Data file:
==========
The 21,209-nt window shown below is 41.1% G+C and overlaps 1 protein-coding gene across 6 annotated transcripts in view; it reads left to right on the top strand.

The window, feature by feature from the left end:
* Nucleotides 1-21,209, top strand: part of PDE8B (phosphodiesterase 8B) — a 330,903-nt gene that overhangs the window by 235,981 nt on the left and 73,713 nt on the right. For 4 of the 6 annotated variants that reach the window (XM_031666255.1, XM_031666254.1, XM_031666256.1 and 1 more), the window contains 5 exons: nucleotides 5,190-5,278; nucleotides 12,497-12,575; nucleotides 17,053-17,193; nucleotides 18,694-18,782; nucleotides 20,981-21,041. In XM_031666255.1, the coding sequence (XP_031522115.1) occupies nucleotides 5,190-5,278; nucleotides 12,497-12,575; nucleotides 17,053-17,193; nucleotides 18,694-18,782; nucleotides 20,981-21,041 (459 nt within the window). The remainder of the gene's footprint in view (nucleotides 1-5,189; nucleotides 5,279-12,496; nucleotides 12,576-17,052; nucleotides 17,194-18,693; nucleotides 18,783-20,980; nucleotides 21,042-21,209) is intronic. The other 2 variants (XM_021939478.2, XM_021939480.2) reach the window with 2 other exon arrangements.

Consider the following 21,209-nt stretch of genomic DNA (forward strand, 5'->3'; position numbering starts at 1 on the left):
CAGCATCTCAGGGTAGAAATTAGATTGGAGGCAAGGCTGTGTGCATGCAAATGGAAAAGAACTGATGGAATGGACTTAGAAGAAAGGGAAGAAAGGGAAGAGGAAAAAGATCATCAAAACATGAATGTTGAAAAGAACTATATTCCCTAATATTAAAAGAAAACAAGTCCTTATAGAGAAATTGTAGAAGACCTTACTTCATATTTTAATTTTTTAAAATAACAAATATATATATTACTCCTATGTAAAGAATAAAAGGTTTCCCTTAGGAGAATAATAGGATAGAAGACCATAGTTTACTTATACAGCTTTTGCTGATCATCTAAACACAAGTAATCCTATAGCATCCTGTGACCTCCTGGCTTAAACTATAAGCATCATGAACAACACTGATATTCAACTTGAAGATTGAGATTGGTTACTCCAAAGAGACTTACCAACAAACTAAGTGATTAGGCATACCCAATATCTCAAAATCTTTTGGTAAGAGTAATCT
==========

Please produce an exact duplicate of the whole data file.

The 21,209-nt window shown below is 41.1% G+C and overlaps 1 protein-coding gene across 6 annotated transcripts in view; it reads left to right on the top strand.

The window, feature by feature from the left end:
* Nucleotides 1-21,209, top strand: part of PDE8B (phosphodiesterase 8B) — a 330,903-nt gene that overhangs the window by 235,981 nt on the left and 73,713 nt on the right. For 4 of the 6 annotated variants that reach the window (XM_031666255.1, XM_031666254.1, XM_031666256.1 and 1 more), the window contains 5 exons: nucleotides 5,190-5,278; nucleotides 12,497-12,575; nucleotides 17,053-17,193; nucleotides 18,694-18,782; nucleotides 20,981-21,041. In XM_031666255.1, the coding sequence (XP_031522115.1) occupies nucleotides 5,190-5,278; nucleotides 12,497-12,575; nucleotides 17,053-17,193; nucleotides 18,694-18,782; nucleotides 20,981-21,041 (459 nt within the window). The remainder of the gene's footprint in view (nucleotides 1-5,189; nucleotides 5,279-12,496; nucleotides 12,576-17,052; nucleotides 17,194-18,693; nucleotides 18,783-20,980; nucleotides 21,042-21,209) is intronic. The other 2 variants (XM_021939478.2, XM_021939480.2) reach the window with 2 other exon arrangements.

Consider the following 21,209-nt stretch of genomic DNA (forward strand, 5'->3'; position numbering starts at 1 on the left):
CAGCATCTCAGGGTAGAAATTAGATTGGAGGCAAGGCTGTGTGCATGCAAATGGAAAAGAACTGATGGAATGGACTTAGAAGAAAGGGAAGAAAGGGAAGAGGAAAAAGATCATCAAAACATGAATGTTGAAAAGAACTATATTCCCTAATATTAAAAGAAAACAAGTCCTTATAGAGAAATTGTAGAAGACCTTACTTCATATTTTAATTTTTTAAAATAACAAATATATATATTACTCCTATGTAAAGAATAAAAGGTTTCCCTTAGGAGAATAATAGGATAGAAGACCATAGTTTACTTATACAGCTTTTGCTGATCATCTAAACACAAGTAATCCTATAGCATCCTGTGACCTCCTGGCTTAAACTATAAGCATCATGAACAACACTGATATTCAACTTGAAGATTGAGATTGGTTACTCCAAAGAGACTTACCAACAAACTAAGTGATTAGGCATACCCAATATCTCAAAATCTTTTGGTAAGAGTAATCT